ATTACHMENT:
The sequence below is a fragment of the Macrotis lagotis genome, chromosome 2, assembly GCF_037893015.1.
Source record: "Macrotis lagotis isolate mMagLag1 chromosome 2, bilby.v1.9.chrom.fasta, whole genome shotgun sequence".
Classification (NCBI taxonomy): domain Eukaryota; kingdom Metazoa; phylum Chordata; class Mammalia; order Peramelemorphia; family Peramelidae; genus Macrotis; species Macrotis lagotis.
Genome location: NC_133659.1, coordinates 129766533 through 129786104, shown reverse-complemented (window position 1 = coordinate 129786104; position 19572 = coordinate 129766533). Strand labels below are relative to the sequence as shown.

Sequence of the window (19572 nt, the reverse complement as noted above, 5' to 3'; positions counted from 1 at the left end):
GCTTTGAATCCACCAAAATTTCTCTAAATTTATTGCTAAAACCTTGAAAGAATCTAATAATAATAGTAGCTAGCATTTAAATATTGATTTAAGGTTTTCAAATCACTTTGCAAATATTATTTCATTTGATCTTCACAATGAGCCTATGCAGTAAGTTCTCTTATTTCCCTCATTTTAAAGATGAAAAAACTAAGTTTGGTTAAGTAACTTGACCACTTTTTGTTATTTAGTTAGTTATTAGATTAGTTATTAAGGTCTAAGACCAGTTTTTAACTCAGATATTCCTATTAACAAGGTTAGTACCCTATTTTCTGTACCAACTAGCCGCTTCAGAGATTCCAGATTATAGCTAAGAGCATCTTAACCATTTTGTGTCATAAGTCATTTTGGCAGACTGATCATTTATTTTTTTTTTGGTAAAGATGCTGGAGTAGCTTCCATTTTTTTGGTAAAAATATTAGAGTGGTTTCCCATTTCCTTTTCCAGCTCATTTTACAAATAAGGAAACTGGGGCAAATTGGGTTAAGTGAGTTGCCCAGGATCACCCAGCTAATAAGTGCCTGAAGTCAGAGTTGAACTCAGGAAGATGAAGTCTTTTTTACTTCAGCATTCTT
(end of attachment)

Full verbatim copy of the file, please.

The sequence below is a fragment of the Macrotis lagotis genome, chromosome 2, assembly GCF_037893015.1.
Source record: "Macrotis lagotis isolate mMagLag1 chromosome 2, bilby.v1.9.chrom.fasta, whole genome shotgun sequence".
Classification (NCBI taxonomy): domain Eukaryota; kingdom Metazoa; phylum Chordata; class Mammalia; order Peramelemorphia; family Peramelidae; genus Macrotis; species Macrotis lagotis.
Genome location: NC_133659.1, coordinates 129766533 through 129786104, shown reverse-complemented (window position 1 = coordinate 129786104; position 19572 = coordinate 129766533). Strand labels below are relative to the sequence as shown.

Sequence of the window (19572 nt, the reverse complement as noted above, 5' to 3'; positions counted from 1 at the left end):
GCTTTGAATCCACCAAAATTTCTCTAAATTTATTGCTAAAACCTTGAAAGAATCTAATAATAATAGTAGCTAGCATTTAAATATTGATTTAAGGTTTTCAAATCACTTTGCAAATATTATTTCATTTGATCTTCACAATGAGCCTATGCAGTAAGTTCTCTTATTTCCCTCATTTTAAAGATGAAAAAACTAAGTTTGGTTAAGTAACTTGACCACTTTTTGTTATTTAGTTAGTTATTAGATTAGTTATTAAGGTCTAAGACCAGTTTTTAACTCAGATATTCCTATTAACAAGGTTAGTACCCTATTTTCTGTACCAACTAGCCGCTTCAGAGATTCCAGATTATAGCTAAGAGCATCTTAACCATTTTGTGTCATAAGTCATTTTGGCAGACTGATCATTTATTTTTTTTTTGGTAAAGATGCTGGAGTAGCTTCCATTTTTTTGGTAAAAATATTAGAGTGGTTTCCCATTTCCTTTTCCAGCTCATTTTACAAATAAGGAAACTGGGGCAAATTGGGTTAAGTGAGTTGCCCAGGATCACCCAGCTAATAAGTGCCTGAAGTCAGAGTTGAACTCAGGAAGATGAAGTCTTTTTTACTTCAGCATTCTT